PALO ALTO, Calif. - Stanford University is under scrutiny after denying a prospective student with a disability access to writing assistance.
Antonio Milane has cerebral palsy, a neurological disorder that impacts muscle coordination. He needs scribing services to help with schoolwork, but Milane said Stanford is unwilling to provide him access to a scribe.
He spoke to KTVU via Zoom from his home in Southern California.
"It’s honestly depressing because Stanford is an amazing school. And you didn’t think they’d be so negligent to provide a kid who can’t write a scribe," said Milane.
Milane took the issue to social media. He posted videos that have been widely shared.
A Change.Org petition gathered more than 30 thousand signatures by Saturday night.
Milane’s story got the attention of many other students and staff members, including Stanford law professor Michel Dauber.
Dauber said, "I absolutely think Stanford should change course here. I think it’s extremely short sighted and I don’t think it’s consistent with the many statements Stanford has made publicly about its commitment to equity and accessibility."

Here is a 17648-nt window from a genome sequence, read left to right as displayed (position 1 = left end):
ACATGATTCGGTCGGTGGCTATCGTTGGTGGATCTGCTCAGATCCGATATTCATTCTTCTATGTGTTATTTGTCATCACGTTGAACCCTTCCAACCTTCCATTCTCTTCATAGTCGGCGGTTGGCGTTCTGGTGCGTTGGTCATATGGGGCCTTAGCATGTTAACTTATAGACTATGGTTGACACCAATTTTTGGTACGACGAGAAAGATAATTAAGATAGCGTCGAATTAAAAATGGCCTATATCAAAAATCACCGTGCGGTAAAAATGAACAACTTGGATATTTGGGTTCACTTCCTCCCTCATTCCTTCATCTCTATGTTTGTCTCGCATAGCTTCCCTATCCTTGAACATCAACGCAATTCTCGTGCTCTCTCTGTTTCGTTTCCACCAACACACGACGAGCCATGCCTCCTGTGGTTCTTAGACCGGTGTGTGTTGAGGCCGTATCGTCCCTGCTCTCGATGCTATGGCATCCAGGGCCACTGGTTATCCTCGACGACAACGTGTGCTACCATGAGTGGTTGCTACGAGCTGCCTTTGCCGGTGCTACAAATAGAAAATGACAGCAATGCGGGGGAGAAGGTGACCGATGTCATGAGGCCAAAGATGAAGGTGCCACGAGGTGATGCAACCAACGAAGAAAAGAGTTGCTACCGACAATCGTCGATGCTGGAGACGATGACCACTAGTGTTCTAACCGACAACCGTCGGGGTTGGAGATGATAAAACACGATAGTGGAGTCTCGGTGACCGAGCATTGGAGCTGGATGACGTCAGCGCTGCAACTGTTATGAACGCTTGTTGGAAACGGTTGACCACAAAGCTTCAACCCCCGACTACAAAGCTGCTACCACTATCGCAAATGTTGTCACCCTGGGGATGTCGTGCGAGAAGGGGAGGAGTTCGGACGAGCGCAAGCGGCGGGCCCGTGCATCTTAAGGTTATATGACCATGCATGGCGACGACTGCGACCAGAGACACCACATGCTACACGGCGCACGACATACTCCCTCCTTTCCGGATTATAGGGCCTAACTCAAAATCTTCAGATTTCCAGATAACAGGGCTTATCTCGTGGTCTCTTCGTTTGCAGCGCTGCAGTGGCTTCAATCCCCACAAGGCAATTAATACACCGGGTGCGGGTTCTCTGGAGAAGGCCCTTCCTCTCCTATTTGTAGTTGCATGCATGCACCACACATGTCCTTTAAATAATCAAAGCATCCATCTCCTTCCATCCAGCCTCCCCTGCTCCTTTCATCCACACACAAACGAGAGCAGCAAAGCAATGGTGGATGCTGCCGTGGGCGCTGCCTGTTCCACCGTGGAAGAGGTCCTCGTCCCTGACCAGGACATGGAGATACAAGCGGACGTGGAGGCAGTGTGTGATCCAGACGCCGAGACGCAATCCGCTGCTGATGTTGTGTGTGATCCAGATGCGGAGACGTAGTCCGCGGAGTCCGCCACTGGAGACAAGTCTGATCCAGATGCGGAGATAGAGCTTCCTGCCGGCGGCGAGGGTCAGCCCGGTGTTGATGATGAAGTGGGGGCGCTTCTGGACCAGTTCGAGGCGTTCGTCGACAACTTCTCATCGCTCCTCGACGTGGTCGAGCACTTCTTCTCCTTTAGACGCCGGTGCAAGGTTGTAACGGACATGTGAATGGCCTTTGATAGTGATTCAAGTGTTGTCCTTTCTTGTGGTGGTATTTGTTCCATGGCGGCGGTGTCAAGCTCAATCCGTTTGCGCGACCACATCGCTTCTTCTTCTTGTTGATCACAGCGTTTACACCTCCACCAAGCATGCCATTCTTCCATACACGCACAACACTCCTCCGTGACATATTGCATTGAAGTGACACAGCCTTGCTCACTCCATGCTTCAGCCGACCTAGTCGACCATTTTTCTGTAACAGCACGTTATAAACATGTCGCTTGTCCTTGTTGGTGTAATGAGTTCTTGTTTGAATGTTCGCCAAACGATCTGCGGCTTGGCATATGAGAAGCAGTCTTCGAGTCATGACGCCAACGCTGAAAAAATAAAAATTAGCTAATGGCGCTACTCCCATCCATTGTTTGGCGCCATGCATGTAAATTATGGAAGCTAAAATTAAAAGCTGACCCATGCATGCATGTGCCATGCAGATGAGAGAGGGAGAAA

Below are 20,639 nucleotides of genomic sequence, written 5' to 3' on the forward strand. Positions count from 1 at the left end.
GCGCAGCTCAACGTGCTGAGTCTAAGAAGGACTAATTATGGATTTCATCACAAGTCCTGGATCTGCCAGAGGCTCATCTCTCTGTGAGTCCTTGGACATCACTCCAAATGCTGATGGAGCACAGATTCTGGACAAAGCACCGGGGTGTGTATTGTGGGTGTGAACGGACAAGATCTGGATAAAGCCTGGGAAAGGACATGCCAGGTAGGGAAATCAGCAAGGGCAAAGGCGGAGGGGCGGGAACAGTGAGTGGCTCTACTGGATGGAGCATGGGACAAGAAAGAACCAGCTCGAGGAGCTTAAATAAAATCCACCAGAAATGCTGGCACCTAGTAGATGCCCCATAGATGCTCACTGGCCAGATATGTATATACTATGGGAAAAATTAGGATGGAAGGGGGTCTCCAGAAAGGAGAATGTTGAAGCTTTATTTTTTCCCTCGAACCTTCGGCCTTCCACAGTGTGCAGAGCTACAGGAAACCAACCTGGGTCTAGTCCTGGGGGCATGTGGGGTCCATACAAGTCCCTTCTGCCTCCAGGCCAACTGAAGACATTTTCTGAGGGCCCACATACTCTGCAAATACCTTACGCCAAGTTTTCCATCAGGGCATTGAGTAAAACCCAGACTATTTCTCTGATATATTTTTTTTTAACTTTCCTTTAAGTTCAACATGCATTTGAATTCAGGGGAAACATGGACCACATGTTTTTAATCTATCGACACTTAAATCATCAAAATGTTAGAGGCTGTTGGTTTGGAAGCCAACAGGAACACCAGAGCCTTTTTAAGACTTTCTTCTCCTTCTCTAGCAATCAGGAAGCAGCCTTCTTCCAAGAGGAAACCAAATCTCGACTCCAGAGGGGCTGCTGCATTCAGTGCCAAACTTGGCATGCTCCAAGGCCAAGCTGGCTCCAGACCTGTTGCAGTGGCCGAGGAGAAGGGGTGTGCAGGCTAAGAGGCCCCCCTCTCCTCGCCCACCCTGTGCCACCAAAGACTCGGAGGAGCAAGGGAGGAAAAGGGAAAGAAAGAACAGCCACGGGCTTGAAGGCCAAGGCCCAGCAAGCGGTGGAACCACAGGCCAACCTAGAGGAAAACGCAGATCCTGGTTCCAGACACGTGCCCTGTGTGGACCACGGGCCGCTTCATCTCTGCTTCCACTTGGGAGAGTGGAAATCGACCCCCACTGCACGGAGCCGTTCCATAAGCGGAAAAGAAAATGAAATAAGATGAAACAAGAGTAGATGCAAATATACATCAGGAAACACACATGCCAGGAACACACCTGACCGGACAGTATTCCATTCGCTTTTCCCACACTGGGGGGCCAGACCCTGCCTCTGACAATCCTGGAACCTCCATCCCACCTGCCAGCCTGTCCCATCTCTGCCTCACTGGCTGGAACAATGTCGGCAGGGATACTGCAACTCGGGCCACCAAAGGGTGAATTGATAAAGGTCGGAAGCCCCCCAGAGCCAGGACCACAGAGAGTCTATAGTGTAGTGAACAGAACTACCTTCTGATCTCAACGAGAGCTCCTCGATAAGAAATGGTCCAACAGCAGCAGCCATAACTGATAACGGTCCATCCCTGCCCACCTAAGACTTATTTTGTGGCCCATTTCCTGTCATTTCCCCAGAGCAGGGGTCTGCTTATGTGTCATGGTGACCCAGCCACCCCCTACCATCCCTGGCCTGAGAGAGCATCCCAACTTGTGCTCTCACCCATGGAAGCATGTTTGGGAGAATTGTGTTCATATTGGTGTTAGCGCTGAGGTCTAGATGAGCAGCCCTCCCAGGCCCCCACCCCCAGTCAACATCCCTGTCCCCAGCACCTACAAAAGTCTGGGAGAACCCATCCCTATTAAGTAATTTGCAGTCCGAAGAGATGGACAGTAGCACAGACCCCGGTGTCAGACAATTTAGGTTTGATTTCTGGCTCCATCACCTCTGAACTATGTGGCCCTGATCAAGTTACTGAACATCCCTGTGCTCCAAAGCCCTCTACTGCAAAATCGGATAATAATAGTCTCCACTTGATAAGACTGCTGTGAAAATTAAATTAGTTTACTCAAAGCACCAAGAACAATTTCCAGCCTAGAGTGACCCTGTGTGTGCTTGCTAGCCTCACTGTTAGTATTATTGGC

Milane said he wants to go to college to become a lawyer. He said he’s fighting for all students with disabilities to have an equal opportunity to learn.
"There are thousands of kids out there who are going through the same challenges as me and never got the opportunity to get their voice heard. So I hope this changes not only at Stanford but at every school."
Stanford provided KTVU with a statement. It reads: "The Office of Accessible Education (OAE) provides academic and housing accommodations for students with disabilities through an interactive, individualized assessment process. OAE advisers work closely with students to understand their unique disability experiences, determine appropriate accommodations, and refer them to campus partners – such as the Office of Financial Aid or the Opportunity Fund – or external resources as needed. While OAE does not comment on individual student accommodations, appropriate accommodations for a student may include the provision of scribe services for classes, labs, and exams, as well as library assistance – if assistance is needed to make copies or pull materials. While scribing or typing assistance for homework outside the classroom is considered a personal service under the law and under Stanford’s policies, which Disability Services does not fund, we connect students to resources to help them identify those funding sources."